I am tired of Turks -- who have ID cards with "Islam" on them -- put down the faith and use Ataturk as their pedestal.

Come on, people. You're really going to praise a 1950's xenophobic, revisionist history propaganda film?

I don't mean to offend but this really hit a nerve with me.

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I am tired of Turks -- who have ID cards with "Islam" on them -- put down the faith and use Ataturk as their pedestal.

Come on, people. You're really going to praise a 1950's xenophobic, revisionist history propaganda film?

I don't mean to offend but this really hit a nerve with me.

What does this mean "put down the faith and use Ataturk as their pedestal"?

As of this time, it is my understanding that Turkish citizens are required to put a religion on their ID cards. Most people world wide, certainly true with the Christians I have known, actually look around, critically investigate and then choose a religion (or reject it). What they were born into, many (most?) simply accept as "their" religion. If you were born into a family of people who are Muslim, you would, in most cases, grow up and say you are a Muslim. Ergo, you would then put that on your ID card.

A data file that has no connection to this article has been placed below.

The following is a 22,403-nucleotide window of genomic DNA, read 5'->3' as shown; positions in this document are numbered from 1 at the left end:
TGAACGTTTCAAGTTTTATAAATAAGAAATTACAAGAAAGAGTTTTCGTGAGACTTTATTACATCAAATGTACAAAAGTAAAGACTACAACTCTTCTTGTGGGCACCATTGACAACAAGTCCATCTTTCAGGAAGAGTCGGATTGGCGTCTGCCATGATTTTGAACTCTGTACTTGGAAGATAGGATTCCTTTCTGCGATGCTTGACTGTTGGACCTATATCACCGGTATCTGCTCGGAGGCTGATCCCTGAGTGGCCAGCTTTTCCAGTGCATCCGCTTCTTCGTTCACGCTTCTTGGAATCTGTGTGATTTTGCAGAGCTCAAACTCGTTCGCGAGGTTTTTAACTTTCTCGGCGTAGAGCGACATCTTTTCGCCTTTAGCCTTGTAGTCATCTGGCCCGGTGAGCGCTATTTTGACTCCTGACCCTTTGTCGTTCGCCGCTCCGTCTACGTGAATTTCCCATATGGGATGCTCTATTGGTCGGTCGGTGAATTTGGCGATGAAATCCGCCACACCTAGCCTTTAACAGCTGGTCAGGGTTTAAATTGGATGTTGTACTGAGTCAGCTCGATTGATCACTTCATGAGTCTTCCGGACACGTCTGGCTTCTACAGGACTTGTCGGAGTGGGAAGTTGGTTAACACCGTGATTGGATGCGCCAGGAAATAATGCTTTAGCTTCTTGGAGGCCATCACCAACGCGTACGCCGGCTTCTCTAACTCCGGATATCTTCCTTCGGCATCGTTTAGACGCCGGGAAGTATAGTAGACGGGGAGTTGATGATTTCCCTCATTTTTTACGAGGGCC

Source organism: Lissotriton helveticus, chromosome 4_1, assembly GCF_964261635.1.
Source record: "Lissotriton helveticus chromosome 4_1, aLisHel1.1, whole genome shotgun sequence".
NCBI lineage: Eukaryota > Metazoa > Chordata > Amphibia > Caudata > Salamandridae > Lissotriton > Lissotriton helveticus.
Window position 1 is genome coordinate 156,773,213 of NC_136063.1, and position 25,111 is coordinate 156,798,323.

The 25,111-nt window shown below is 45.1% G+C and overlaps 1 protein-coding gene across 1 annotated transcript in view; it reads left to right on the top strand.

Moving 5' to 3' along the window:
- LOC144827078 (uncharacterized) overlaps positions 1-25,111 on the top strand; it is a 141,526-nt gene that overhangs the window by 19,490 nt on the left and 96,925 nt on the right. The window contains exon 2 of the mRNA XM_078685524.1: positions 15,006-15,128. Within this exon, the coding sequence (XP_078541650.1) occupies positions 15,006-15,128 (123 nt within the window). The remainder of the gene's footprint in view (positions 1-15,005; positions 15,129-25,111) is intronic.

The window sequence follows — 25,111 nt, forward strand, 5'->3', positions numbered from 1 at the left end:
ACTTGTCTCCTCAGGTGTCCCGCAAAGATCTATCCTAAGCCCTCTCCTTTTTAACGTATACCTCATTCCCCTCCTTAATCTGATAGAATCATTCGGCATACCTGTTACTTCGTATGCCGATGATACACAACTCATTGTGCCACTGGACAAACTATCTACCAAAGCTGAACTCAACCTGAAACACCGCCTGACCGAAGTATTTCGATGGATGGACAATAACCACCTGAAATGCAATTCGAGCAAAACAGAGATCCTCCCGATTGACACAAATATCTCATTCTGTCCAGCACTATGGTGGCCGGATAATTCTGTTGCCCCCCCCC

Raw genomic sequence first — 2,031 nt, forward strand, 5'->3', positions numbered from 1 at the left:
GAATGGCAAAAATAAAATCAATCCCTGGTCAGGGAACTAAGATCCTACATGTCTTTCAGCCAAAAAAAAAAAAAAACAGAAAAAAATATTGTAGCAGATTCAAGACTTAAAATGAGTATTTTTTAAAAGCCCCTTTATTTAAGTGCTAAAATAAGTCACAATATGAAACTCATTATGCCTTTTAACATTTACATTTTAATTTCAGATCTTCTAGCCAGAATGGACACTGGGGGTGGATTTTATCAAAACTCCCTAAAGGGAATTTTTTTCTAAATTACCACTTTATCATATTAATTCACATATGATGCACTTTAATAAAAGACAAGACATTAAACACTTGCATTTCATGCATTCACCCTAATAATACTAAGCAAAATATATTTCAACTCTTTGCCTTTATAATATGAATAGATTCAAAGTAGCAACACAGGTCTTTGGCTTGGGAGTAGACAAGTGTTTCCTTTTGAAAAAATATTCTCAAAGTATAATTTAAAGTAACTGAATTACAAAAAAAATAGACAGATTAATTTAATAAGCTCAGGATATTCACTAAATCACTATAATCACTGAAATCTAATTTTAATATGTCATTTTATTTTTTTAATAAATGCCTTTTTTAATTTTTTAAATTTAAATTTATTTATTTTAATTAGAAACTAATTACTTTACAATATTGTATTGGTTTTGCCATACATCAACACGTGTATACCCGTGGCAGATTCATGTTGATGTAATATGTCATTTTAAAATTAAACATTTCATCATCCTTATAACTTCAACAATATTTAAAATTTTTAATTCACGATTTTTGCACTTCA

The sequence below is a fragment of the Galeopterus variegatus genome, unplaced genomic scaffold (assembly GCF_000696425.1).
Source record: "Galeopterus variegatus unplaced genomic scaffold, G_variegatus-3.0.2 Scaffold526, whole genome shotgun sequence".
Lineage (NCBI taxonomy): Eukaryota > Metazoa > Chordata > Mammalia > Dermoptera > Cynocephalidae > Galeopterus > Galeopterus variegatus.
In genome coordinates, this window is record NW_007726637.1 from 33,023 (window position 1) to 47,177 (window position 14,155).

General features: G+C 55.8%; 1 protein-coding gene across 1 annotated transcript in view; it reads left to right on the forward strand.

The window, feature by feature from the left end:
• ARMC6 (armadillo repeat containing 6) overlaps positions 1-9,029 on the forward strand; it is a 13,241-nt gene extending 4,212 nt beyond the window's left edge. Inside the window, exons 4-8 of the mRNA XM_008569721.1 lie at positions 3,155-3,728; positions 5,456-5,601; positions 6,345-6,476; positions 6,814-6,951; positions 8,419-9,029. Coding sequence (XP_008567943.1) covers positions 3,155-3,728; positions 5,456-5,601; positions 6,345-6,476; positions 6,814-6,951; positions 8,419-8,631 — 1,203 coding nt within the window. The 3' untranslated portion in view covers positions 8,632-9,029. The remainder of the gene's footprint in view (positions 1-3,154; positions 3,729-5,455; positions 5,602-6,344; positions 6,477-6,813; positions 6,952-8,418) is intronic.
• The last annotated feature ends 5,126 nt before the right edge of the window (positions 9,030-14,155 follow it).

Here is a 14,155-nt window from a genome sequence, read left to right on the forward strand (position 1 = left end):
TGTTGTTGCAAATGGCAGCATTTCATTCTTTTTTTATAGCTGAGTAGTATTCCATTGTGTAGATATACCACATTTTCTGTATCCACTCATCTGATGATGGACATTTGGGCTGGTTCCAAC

In the past, (let us hope this is no longer true) persons with XXX on their ID cards were discrimintated against, or at the least were considered "suspicious."

Perhaps you would share with us which parts of the film "hit a nerve" with you? You have given us no clues to which part(s) of the film upset you. For example how was it revisionist? Which part was propaganda and for whom? Where is it xenophobic? Please share your detailed criticism with us.